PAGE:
Sunday, January 26, 2014

trying to turn my thumb green

I am trying to grow things.  I have had some successes and some failures.  If we were keeping score the deer would probably have 50 points, the voles 10, and the slugs 5.  I haven't given up despite losing some plants to animals, the lack of water two summers ago, and my ignorance.  I am getting better.  This summer I wanted to experiment with rooting hormone.  I love hydrangeas and I am determined to grow some.  I have lost countless ones to the deer since they are like crack for deer, and the one day I forget to spray they get devoured.  I have had some luck with two plants, or I should say I did, until I moved around the plants and put the butterfly bush where the hydrangea was, which gave the deer much better access to the plant and they mowed it down to the ground, we will have to wait and see if comes back this spring.  Anyways, I would love to have lots hydrangea plants so I started experimenting with the rooting hormone because replacing eaten ones can get expensive.  My mom has a large hydrangea at her house and I always pick some blooms for decoration.  When the blooms had wilted I cut off the flower, dipped the stem in rooting hormone, and stuck it in a pot of soil.  I didn't think that it would work since I had seen a pin on Pinterest that suggested you cut the leave in half and cover it with plastic and on and on.  I was amazed when a couple of weeks later I had new leaves growing and that I now had a whole new plant, well actually 4 plants.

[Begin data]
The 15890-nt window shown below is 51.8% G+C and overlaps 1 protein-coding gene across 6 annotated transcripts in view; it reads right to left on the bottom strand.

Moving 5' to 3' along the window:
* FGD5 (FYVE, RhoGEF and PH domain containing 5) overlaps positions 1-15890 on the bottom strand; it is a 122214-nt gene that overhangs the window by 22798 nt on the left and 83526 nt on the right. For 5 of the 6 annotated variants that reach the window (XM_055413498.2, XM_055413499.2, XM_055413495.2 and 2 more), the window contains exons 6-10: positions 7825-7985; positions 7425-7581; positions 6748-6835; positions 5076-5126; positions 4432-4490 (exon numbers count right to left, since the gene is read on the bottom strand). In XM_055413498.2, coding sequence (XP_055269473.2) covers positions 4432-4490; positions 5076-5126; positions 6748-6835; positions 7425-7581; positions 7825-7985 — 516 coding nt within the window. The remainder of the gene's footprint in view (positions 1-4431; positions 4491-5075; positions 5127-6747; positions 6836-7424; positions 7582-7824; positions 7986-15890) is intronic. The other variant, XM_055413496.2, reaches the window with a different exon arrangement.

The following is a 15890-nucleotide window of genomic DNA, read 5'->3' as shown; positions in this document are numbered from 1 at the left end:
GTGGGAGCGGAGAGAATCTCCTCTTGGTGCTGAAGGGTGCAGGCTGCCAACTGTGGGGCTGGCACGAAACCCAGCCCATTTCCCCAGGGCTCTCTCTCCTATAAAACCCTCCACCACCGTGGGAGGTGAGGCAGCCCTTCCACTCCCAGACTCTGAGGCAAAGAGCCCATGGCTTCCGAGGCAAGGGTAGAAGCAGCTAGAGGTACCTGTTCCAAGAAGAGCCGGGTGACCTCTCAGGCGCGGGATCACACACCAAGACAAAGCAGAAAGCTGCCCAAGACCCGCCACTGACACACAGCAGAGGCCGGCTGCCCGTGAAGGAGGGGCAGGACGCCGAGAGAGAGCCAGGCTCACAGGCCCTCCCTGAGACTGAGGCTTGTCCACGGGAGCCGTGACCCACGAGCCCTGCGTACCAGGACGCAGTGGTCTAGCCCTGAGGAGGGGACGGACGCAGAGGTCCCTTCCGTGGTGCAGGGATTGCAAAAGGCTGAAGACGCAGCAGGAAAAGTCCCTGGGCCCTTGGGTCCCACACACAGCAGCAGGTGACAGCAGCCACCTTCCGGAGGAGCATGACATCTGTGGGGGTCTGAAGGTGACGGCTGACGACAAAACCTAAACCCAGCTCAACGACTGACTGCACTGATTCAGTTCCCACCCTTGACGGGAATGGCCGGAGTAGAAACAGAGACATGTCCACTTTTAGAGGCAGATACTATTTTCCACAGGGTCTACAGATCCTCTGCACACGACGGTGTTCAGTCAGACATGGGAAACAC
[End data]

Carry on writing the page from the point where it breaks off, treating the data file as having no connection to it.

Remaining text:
I immediately went out to my current hydrangea and made to more cuttings so I could have even more plants.  I also cut part of my butterfly bush, some lavender, and some rosemary.  The butterfly bush also grew more leaves, but the herbs rotted or just died, so 2 wins and 2 losses.  By the beginning of October, two of my hydrangeas were pretty large in size so I transplanted them into my flowerbed. 
Unfortunately the deer mowed them down immediately, but I still had four plants that I took them inside to winter indoors.  I was afraid that after all my hard work of cutting and watering and taking great care this summer that during the  winter I would kill them, but they are holding their own.  They aren't growing a lot which makes sense, there isn't that much sun in the winter, but they are still alive and hopefully I will be able to transplant them this spring, behind a deer fence of course.  I can't wait for warm weather to begin more rooting experiments, I don't have a lot of room to experiment inside so I need to wait for spring.  So maybe this summer will be my year, just maybe.

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